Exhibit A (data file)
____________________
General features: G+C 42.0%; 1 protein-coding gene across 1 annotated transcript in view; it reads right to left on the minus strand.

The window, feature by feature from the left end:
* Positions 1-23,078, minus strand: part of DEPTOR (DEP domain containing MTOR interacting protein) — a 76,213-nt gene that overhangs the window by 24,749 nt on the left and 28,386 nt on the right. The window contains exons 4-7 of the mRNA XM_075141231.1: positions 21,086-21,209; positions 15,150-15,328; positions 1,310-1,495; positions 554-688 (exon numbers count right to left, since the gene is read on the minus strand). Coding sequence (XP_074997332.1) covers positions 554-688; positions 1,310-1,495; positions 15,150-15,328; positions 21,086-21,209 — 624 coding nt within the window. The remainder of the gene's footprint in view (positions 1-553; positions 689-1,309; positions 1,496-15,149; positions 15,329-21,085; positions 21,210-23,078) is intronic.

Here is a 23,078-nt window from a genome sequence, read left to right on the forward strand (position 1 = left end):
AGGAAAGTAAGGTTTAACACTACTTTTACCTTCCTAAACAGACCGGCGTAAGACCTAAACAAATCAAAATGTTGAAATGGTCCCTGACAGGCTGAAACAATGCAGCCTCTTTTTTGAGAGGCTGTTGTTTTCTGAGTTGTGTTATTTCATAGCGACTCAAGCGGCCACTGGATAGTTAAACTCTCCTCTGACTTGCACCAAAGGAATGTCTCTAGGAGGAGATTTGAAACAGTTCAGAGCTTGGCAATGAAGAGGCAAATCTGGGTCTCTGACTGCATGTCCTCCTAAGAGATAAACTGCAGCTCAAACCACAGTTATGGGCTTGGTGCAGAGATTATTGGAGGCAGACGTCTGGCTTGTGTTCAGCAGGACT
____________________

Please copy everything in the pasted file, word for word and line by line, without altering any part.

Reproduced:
General features: G+C 42.0%; 1 protein-coding gene across 1 annotated transcript in view; it reads right to left on the minus strand.

The window, feature by feature from the left end:
* Positions 1-23,078, minus strand: part of DEPTOR (DEP domain containing MTOR interacting protein) — a 76,213-nt gene that overhangs the window by 24,749 nt on the left and 28,386 nt on the right. The window contains exons 4-7 of the mRNA XM_075141231.1: positions 21,086-21,209; positions 15,150-15,328; positions 1,310-1,495; positions 554-688 (exon numbers count right to left, since the gene is read on the minus strand). Coding sequence (XP_074997332.1) covers positions 554-688; positions 1,310-1,495; positions 15,150-15,328; positions 21,086-21,209 — 624 coding nt within the window. The remainder of the gene's footprint in view (positions 1-553; positions 689-1,309; positions 1,496-15,149; positions 15,329-21,085; positions 21,210-23,078) is intronic.

Here is a 23,078-nt window from a genome sequence, read left to right on the forward strand (position 1 = left end):
AGGAAAGTAAGGTTTAACACTACTTTTACCTTCCTAAACAGACCGGCGTAAGACCTAAACAAATCAAAATGTTGAAATGGTCCCTGACAGGCTGAAACAATGCAGCCTCTTTTTTGAGAGGCTGTTGTTTTCTGAGTTGTGTTATTTCATAGCGACTCAAGCGGCCACTGGATAGTTAAACTCTCCTCTGACTTGCACCAAAGGAATGTCTCTAGGAGGAGATTTGAAACAGTTCAGAGCTTGGCAATGAAGAGGCAAATCTGGGTCTCTGACTGCATGTCCTCCTAAGAGATAAACTGCAGCTCAAACCACAGTTATGGGCTTGGTGCAGAGATTATTGGAGGCAGACGTCTGGCTTGTGTTCAGCAGGACT